PITTSBURGH, July 6, 2016 /PRNewswire-USNewswire/ -- The United Steelworkers (USW) today said that Senior U.S. District Judge Stephen M. McNamee has rejected ASARCO, LLC's request for reconsideration of his March 3, 2016, decision to enforce an arbitrator's award to pay a negotiated quarterly bonus to hundreds of employees hired after June 30, 2011. The bonus fluctuates based on the price of copper, and the arbitrator decided that the company breached the parties' agreement in withholding its payment to these employees.
The unions which represent more than 2,000 workers at five ASARCO locations in Arizona and Texas won the arbitration against the Grupo Mexico subsidiary in Dec. 2014, and the award is now estimated to be worth more than $10 million.
In addition to rejecting ASARCO's arguments for reconsideration, Judge McNamee has ordered the company to pay post-judgement interest on the arbitrator's award, dating back to the March 3 decision.
USW District 12 Director Robert LaVenture said that ASARCO needs to stop using legal shenanigans and pay its union workers what they are owed.
"ASARCO lost the arbitration under the terms of the collective bargaining agreement that said decisions were final and binding," LaVenture said. "The company appealed the result of the arbitration in federal court – and lost – only to further appeal that decision and lose again."
Earlier this year, Region 28 of the National Labor Relations Board issued a fourth consolidated complaint against ASARCO for unfair labor practices that include unlawfully implementing portions of its "last, best and final" contract proposal, failing and refusing to bargain, unilaterally changing working conditions and other violations of federal labor laws.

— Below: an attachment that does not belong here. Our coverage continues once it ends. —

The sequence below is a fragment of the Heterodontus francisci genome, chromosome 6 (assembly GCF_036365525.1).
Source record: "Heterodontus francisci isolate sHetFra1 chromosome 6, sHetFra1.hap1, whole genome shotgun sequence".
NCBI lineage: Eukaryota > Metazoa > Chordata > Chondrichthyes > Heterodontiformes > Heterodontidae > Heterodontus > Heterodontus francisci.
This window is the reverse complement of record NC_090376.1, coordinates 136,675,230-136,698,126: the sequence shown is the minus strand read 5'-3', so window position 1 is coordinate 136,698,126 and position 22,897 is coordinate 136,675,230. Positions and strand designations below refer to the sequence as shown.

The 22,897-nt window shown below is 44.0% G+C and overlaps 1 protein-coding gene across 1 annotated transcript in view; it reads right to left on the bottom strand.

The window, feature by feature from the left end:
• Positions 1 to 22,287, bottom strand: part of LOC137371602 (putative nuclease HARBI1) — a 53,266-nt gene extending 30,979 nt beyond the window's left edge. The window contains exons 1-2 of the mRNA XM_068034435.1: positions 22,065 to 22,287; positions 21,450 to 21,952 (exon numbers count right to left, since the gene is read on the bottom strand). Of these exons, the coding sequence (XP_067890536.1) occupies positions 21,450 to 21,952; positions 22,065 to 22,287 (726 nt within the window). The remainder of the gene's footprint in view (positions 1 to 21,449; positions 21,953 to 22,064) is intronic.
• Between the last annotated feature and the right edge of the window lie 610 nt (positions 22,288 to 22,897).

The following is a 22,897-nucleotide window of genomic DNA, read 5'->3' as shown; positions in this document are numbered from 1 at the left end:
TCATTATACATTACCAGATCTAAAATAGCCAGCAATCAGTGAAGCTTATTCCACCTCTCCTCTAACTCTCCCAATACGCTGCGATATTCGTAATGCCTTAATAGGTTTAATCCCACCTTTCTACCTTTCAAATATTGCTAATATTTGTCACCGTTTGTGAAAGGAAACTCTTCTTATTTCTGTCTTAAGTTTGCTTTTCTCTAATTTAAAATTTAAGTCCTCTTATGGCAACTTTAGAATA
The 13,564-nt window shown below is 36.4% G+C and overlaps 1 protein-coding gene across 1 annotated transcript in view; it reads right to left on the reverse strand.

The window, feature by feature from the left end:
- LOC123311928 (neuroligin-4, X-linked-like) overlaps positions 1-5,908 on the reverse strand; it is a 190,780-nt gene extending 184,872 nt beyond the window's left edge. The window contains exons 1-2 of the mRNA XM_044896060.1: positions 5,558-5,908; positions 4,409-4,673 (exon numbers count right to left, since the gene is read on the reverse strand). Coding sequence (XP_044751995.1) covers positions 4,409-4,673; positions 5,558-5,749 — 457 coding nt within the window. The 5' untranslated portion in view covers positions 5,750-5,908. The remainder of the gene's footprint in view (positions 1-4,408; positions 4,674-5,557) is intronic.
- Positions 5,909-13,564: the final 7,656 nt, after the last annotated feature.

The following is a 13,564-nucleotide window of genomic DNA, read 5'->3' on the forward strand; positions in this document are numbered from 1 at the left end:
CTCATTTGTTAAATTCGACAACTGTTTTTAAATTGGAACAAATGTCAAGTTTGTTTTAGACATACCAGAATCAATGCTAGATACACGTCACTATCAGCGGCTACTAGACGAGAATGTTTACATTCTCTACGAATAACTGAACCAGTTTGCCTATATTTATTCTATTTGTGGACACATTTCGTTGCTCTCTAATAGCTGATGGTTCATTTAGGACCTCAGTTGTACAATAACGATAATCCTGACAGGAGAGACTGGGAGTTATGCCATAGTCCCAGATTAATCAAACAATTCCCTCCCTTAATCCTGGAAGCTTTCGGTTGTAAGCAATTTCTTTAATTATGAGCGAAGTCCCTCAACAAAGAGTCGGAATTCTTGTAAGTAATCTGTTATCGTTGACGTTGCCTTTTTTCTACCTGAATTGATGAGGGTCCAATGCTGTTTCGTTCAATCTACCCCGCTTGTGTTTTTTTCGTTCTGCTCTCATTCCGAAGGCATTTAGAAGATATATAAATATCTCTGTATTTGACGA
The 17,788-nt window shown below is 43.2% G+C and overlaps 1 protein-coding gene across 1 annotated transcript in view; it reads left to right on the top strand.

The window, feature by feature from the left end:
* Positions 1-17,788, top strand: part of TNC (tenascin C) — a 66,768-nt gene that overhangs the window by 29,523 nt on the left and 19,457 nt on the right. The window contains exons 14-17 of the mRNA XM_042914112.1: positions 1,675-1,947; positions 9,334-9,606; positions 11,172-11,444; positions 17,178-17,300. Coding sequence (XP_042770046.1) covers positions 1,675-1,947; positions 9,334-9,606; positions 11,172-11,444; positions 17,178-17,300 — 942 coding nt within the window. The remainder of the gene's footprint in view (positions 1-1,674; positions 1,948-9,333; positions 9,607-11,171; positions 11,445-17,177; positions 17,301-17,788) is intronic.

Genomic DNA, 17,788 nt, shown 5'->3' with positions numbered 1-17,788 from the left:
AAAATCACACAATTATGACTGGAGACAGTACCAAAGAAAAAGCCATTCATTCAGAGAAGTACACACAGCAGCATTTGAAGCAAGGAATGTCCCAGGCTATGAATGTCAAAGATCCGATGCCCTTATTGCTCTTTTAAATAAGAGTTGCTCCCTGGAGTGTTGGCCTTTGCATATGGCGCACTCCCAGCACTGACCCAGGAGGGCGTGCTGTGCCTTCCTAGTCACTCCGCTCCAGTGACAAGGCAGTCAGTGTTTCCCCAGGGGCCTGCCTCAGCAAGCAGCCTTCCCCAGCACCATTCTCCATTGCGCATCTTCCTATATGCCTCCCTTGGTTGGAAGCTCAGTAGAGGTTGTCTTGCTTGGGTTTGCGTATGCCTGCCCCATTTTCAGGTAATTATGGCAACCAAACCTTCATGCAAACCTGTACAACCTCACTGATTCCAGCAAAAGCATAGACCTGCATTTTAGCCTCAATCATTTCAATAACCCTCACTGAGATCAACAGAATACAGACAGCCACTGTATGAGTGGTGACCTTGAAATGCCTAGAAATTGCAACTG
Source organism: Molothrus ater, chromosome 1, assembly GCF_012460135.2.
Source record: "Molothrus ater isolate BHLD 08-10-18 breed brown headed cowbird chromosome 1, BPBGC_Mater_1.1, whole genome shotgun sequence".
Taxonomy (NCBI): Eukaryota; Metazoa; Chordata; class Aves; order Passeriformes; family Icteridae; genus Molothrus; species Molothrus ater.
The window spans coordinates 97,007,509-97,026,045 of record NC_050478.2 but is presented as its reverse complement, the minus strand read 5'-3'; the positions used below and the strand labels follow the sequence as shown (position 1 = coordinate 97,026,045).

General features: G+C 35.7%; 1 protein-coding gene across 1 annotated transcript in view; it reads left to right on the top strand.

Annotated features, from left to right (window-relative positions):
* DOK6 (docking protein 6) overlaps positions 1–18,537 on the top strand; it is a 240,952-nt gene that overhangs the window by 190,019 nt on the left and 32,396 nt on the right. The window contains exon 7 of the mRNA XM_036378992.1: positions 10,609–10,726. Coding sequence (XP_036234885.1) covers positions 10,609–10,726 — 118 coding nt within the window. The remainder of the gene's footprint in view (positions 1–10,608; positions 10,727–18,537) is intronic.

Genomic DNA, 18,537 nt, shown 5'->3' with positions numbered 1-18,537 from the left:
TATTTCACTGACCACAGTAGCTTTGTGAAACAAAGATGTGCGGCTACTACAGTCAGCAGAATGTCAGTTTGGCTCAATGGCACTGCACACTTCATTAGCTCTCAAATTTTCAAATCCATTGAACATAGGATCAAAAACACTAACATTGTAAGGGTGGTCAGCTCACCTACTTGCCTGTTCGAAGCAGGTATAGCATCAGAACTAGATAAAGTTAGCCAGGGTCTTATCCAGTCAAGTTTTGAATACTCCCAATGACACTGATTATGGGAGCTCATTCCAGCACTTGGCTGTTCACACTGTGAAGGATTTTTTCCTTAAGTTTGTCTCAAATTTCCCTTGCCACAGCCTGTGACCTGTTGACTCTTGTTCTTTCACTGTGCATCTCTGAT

Hourly production and maintenance employees represented by eight international unions have continued to work at ASARCO's copper mines and processing facilities under the terms and conditions of a labor agreement that originally expired in June 2013 but was extended until the parties terminated it in June 2015.
Since then, as the NLRB spells out in the series of complaints, ASARCO management unilaterally changed working conditions at the facilities on multiple occasions without first negotiating over the changes with union representatives as required by law.
In some cases, the NLRB notes, ASARCO management did not even notify the unions before changing the terms and conditions of employment.
The USW represents 850,000 men and women employed in metals, mining, pulp and paper, rubber, chemicals, glass, auto supply and the energy-producing industries, along with a growing number of workers in public sector and service occupations.
More information, contact: Jay Smith – 310-283-3163
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SOURCE United Steelworkers (USW)